I often hear people say they personally can’t affect the outcomes of their organization.

They believe that the actions of a single person in any organization are insufficient to enhance strategic performance.

This is not a surprising perspective. Organization’s are complex and often internal communication and leadership lack the precision of spelling out exactly what needs to be done to execute the strategy.

Most strategic plans lack the implementation detail that would enable individuals understand their role in implementation. They tend to be focused on WHAT outcome is desired rather than on HOW it will be achieved.

Here’s my step by step process to ensure your actions are both relevant and effective at contributing to the outcomes your organization wants to achieve.

1. Thoroughly understand the strategy of the organization. Accept the reality that the strategic game plan  won’t have the granularity you need to define your specific role in delivering it. You will have to know it intimately in order to determine what you must do to support its direction.
Seek clarification from leadership if you need to.

2. Determine the strategic programs that align with your position responsibilities and competencies. If you are in sales, look for the sales oriented objectives.

3. Boil the number of programs where you could contribute down to a critical few where you believe you can make a BIG difference. Make a call on those with BIG PAYOFF potential and focus on those.

4. Draft the specific role you believe you can play in each program. Be specific. Detail the deliverables you can contribute and how they will advance the strategy.

5. Confirm your role with leadership. Press them to agree you are on the right track or that modifications are required to align your actions more closely with the program’s intent.

6. Get a leadership sponsor for your task. You will achieve more progress with a “power pusher” supporting your initiatives than without one (also you can use another mentor in your career, right?).

7. Look for opportunities to perform your role differently than what leadership expects. Show originality and new box thinking.

8. Ensure you have sufficient capacity to perform your role flawlessly. Don’t take on more than you are capable of delivering. If you falter because your plate is too full no one will care.
All they will see is that you blew it. Build “slack time” in your schedule to account for the unexpected tasks you will most certainly be asked to perform.

9. Eliminate as many activities that don’t relate to your strategic role as you can. You won’t have total control over this, but, again, this is about building your capacity to deliver the strategic outcomes you have chosen.

10. Get comfortable with imperfection. You don’t behave the time to try to deliver the perfect anything. Plus, it doesn’t exist; it’s a waste of time trying. Be imperfect fast and often. Ship stuff; don’t study stuff to death. You will be judged by your output not your intellectual processing power. If you don’t do it, what good is the thought?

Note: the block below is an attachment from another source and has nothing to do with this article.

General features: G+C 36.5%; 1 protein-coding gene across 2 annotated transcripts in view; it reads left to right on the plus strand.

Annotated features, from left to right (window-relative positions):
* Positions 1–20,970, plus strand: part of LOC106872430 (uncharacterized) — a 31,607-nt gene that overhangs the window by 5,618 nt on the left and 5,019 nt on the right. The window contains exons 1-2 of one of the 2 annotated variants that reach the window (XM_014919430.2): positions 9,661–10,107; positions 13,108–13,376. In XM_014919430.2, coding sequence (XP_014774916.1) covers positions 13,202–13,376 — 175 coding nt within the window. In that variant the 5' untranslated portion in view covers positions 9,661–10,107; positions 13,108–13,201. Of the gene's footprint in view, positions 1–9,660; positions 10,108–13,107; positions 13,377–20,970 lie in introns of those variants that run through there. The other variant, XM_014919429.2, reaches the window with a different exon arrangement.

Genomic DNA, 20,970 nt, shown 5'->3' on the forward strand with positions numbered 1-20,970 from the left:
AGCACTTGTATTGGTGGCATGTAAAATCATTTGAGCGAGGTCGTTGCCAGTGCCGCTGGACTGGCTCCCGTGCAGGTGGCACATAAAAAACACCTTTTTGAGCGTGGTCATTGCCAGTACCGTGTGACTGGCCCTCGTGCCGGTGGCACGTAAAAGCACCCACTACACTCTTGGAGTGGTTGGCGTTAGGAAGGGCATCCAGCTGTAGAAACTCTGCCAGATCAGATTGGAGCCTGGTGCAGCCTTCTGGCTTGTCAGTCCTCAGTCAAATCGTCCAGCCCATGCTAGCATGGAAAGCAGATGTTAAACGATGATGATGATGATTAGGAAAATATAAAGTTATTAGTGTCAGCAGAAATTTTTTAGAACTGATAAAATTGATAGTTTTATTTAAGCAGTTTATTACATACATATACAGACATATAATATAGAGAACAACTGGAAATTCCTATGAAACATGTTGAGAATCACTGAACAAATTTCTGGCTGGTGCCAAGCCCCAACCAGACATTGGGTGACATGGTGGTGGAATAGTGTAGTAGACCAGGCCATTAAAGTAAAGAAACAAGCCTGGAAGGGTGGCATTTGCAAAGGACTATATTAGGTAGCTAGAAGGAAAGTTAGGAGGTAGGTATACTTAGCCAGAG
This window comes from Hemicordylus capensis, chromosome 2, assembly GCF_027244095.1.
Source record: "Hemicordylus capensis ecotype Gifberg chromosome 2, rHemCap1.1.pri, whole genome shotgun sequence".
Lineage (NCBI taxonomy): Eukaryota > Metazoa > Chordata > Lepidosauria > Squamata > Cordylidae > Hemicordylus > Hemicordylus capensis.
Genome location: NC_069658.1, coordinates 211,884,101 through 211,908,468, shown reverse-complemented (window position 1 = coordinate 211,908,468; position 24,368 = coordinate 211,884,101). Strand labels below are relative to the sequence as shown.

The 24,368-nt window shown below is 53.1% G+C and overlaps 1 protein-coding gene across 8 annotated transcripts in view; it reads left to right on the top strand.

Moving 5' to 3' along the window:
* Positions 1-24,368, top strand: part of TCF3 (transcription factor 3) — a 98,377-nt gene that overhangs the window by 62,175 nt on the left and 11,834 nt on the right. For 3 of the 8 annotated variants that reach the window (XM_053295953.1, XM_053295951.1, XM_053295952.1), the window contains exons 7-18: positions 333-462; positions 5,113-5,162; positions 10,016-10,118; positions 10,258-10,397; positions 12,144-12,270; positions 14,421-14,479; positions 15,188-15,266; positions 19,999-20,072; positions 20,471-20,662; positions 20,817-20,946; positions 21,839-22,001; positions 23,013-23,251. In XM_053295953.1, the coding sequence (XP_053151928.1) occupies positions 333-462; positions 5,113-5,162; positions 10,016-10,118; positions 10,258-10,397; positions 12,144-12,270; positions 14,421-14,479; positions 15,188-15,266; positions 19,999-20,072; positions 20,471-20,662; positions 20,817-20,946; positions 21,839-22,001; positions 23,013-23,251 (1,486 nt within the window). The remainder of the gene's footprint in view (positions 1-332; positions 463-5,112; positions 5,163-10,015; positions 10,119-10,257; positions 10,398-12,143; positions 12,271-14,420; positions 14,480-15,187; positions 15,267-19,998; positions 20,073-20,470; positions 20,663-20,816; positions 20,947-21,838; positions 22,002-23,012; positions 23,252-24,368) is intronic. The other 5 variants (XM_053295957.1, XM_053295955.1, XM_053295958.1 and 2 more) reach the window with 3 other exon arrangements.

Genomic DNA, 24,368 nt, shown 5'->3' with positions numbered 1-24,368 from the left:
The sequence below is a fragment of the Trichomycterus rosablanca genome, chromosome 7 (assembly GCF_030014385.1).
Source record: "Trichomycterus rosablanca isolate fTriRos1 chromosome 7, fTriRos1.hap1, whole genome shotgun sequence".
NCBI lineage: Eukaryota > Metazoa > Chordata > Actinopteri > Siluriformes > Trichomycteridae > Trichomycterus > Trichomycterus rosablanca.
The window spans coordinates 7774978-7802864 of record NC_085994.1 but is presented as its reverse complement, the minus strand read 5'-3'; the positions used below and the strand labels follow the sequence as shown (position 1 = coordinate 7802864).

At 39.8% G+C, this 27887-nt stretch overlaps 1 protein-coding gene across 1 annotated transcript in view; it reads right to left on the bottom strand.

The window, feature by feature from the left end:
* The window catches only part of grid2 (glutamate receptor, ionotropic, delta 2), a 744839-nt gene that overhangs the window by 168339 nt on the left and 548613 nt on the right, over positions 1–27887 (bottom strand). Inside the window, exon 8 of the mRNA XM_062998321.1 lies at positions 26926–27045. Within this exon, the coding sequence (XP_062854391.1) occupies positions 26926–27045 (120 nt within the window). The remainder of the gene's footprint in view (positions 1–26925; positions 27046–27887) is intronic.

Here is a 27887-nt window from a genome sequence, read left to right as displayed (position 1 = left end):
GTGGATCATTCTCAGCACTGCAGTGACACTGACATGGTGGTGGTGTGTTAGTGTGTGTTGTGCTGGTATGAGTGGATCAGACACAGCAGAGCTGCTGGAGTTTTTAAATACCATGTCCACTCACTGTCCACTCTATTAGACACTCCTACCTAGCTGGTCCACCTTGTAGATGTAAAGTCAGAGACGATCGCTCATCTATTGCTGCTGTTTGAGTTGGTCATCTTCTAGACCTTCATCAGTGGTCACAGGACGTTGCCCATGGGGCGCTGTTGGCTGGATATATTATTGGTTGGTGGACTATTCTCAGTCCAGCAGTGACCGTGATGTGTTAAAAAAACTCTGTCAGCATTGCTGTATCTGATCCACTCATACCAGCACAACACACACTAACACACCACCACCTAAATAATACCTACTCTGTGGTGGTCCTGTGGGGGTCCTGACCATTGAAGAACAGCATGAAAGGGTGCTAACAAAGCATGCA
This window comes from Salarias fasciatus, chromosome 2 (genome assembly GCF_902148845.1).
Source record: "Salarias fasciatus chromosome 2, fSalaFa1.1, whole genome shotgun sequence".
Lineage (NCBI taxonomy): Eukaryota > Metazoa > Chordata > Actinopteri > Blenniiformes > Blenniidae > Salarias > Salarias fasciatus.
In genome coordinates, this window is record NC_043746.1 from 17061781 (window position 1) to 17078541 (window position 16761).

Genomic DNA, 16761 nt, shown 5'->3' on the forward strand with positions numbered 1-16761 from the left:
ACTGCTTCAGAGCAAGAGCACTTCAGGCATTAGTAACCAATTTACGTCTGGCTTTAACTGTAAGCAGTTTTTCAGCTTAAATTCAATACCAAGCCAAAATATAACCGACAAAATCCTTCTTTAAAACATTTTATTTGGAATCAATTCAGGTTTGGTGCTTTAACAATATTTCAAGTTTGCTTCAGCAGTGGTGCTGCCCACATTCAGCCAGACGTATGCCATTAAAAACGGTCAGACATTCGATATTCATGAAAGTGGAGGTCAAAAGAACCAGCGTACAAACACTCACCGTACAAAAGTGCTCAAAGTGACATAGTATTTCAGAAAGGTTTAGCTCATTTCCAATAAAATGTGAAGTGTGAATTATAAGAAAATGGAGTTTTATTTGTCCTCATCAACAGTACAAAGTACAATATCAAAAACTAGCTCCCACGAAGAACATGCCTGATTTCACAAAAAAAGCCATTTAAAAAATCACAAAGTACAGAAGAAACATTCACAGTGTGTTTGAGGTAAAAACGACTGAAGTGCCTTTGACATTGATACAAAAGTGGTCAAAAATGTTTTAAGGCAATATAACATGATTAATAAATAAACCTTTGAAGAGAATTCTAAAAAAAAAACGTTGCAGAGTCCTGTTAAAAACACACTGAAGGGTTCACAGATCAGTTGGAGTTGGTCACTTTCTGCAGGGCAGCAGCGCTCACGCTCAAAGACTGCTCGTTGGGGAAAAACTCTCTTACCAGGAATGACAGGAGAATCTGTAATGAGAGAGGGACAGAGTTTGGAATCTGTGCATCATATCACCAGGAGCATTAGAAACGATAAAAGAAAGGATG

11. Strike and lead cross functional teams where the desired outcome requires more than just your resources. Show leadership.

12. Communicate regularly. Tell ‘em what you’re gonna do. Tell ‘em how it’s going. Tell ‘em what you delivered.

The “average” employee uses their lack of influence as a crutch to do nothing to support strategic goals.

Don’t be captured by that herd.

You’ll never get out of it.

Check out my BE DiFFERENT or be dead Book Series

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  • Posted 10.10.16 at 06:00 am by Roy Osing
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October 3, 2016

Who you ignore is just as important as who you pay attention to

Peter Drucker said of leadership: “Most leaders don’t need to learn what to do. They need to learn what to stop.”

The same can be said of effective strategy creation.

It’s not just about what you take on as a new direction, its more about what you do to terminate your old ways that are no longer relevant.

And that includes deciding the customers you intend to serve - “the WHO” - and those you choose NOT to serve - “the Non-WHO”.

Whereas the WHO represent high revenue potential, the Non-WHO are those customer groups that don’t represent significant economic opportunity for the organization.

And as a result, they warrant minimal investment.

Choosing customer groups you want to invest your valuable scarce resources in is a critical matter. You don’t have an endless stream of time and money to be all things to all people; you need to target your efforts with a minimum amount of interference that can dilute your efforts.

The Non-WHO is the “enemy” that can attract your attention, take you away from your game, suck you dry and give you no strategic return.

Often the Non-WHO are existing customers who no longer warrant attention. They may have been attractive at some point in the past, but no longer should command strategic focus.

These customers need to be managed out of the organization. They need to be cut loose in a manner that doesn’t create any collateral damage.

Take concrete measured action to remove them from your investment portfolio.

As well, the Non-WHO can be represented in over-the-transom business that you end up chasing because of the urgency of the moment or because you feel you have no choice but to give chase.

This “yummy incoming” activity can be devastating for an organized and can impede any progress towards achieving its strategic goals.

Choose WHO to serve and stick to it.

Avoid the execution “leakage” that forces you off strategy.

Like a selfish lover, The Non-WHO will have their way with you, rob you blind and leave you high and dry.

Check out my BE DiFFERENT or be dead Book Series

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  • Posted 10.3.16 at 05:25 am by Roy Osing